After dropping the first two games of its weekend series to Clemson, Boston College baseball fell to .500 for the first time all season. Following a Sunday victory against the Tigers, the Eagles needed a win over a streaking Connecticut team on Wednesday to stay above the .500 threshold. The Huskies entered having been playing their best baseball as of late, boasting wins in seven of their last nine games—a run that has been highlighted by stellar pitching. The UConn pitching staff had allowed no more than four runs in eight straight contest, and it extended that streak to nine in defeating the Eagles, 3-1.
Colby Dunlop, getting the midweek start on the mound for the Huskies (15-8), delivered a more than effective outing. The righthander earned the win, tossing five innings of one-run ball and scattering six hits. The Eagles (13-13, 3-6 Atlantic Coast) were putting the ball in play—Dunlop had just one strikeout—but he kept BC off balance, especially low in the zone, forcing six groundouts on the afternoon.
UConn’s offense struck early off of Eagles’ starter Joe Mancini, who was making his fourth start of the season. Michael Woodworth led off with a triple, followed by an Anthony Prato double that plated the first run, just two batters into the game. Prato was moved to third and then came home on a pair of fly balls, as Mancini settled down to retire the next three hitters and end the threat. It could’ve been much worse, as Mancini needed a herculean effort from Sal Frelick—the freshman center fielder went to the fence and brought back a potential two-run home run off the bat of John Toppa. Still, the early burst from UConn would prove too much for BC’s offense to match.
The Eagles’ biggest threat came just minutes after in the top of the second frame. Jack Cunningham led off with a single, and Cody Morissette followed suit, moving Cunningham into scoring position. After a Lucas Stalman fly ball moved him to third, Cunningham came home to score on a Dunlop throwing error. The unearned run was the only one the Eagles would manufacture for the next seven innings, though.
Mancini bounced back with a one-two-three second inning, but then gave way for Matt Gill in the third. The Saturday starter, who has struggled early on this season, set the Huskies down in order, making quick work of the frame, but UConn struck for its third run in the bottom of the fourth. Gill gave up an opposite field single to Christian Fedko, who was moved to second via a fielder’s choice. With two outs, the senior could not get out of trouble, surrendering a single to Thad Phillips, doubling the Huskies’ lead.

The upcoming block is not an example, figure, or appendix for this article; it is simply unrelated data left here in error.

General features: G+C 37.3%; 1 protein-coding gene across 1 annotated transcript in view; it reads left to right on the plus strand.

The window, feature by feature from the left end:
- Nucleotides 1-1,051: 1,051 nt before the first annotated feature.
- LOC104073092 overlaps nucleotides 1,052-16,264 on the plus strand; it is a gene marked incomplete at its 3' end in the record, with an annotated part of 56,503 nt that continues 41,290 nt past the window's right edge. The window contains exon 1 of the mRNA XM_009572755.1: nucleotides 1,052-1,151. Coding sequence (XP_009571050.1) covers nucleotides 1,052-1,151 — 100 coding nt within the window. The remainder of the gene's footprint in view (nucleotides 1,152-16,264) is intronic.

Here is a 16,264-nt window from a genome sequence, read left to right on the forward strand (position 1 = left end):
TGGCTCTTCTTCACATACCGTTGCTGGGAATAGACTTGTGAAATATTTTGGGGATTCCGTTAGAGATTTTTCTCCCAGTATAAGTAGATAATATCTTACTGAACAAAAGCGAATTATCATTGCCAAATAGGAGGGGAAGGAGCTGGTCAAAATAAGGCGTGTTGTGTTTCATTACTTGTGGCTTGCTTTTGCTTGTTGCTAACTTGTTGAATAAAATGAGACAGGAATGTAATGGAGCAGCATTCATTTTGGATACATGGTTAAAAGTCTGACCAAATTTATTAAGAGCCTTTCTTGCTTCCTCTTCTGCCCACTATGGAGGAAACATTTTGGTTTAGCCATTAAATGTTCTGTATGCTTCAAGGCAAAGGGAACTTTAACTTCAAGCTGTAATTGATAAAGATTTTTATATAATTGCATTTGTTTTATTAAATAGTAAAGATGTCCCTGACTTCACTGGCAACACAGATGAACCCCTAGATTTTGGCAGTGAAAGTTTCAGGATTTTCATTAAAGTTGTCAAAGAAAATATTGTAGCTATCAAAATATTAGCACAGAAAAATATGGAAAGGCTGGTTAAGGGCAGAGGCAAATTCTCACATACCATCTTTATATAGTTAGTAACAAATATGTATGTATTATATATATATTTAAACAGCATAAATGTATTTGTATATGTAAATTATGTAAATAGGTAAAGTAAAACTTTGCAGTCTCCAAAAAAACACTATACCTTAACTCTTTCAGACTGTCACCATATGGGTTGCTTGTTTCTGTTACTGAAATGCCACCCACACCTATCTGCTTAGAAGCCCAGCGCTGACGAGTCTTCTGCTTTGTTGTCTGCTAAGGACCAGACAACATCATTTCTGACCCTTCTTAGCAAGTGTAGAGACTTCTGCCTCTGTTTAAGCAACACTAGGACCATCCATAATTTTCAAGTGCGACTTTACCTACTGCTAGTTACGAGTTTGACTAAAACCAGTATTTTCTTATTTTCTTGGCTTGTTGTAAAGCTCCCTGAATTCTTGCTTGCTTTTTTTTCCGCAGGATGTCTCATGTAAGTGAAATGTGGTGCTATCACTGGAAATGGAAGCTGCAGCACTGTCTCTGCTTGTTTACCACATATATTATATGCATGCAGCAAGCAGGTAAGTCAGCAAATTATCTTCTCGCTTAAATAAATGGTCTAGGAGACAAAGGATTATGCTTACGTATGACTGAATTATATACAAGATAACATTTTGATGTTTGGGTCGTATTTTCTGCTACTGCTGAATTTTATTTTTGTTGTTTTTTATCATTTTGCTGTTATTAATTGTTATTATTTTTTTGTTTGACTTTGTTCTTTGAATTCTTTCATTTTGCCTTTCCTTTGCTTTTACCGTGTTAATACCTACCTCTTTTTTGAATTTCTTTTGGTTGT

The Eagles’ best chance to put runs on the board came in the fourth inning, where they were able to string three consecutive hits together. Aggressive baserunning, however—which has put BC in position to score more runs all season—came back to bite them. Brian Dempsey opened the inning with a hit into the right field gap. Dempsey attempted to turn the single into a double, but was gunned down at second. Cunningham followed up with his second single of the contest, yet was immediately caught stealing. Gian Martellini followed with a single that could have been the start of a big inning, but instead ended up being a harmless two-out hit with no runners on.
Both bullpens were on fire from the fifth inning on. For the Eagles, Travis Lane came on with two outs in the fifth and pitched 2 1/3 scoreless frames. The younger Lane brother gave way for his older brother Thomas in the eighth, who combined with Joey Walsh to put up a zero in the frame. After Gill, the aforementioned trio and Sean Hughes teamed up to pitch four scoreless innings, giving up just three hits and striking out four. Frelick again played a key role in keeping the Huskies off the board, throwing out Chris Winkel—who was trying to stretch a double to a triple—in the sixth.
It wasn’t any easier for the Eagles, though, as the UConn pitching staff seemed to be gaining confidence with each passing inning. After the three-hit fourth, BC tallied just two hits in the last five innings. The bullpen combo of Caleb Wurster, C.J. Dandeneau, and Jacob Wallace strung together four nearly flawless innings, allowing a single hit to go with five punchouts. Wallace, the Huskies’ closer, has been automatic this season, recording his seventh save of the year while lowering his ERA to a microscopic 0.56.
The road does not get easier for the Eagles ahead. They match up with No. 20 Florida State in Tallahassee for a three-game series, the first of which begins less than 48 hours from the conclusion of Wednesday’s contest. While hitting has been this team’s strength all season, the Eagles have been struggling offensively recently, scoring only 10 runs in their last four games after averaging over six runs per game before the cold stretch. Head coach Mike Gambino’s squad will need to be locked in at the plate and on the mound to compete with a tough Seminoles team, which enters fourth in the conference in scoring and boasts plenty of power—FSU leads the ACC with 36 long balls.
Featured Image by Jonathan Ye / Heights Editor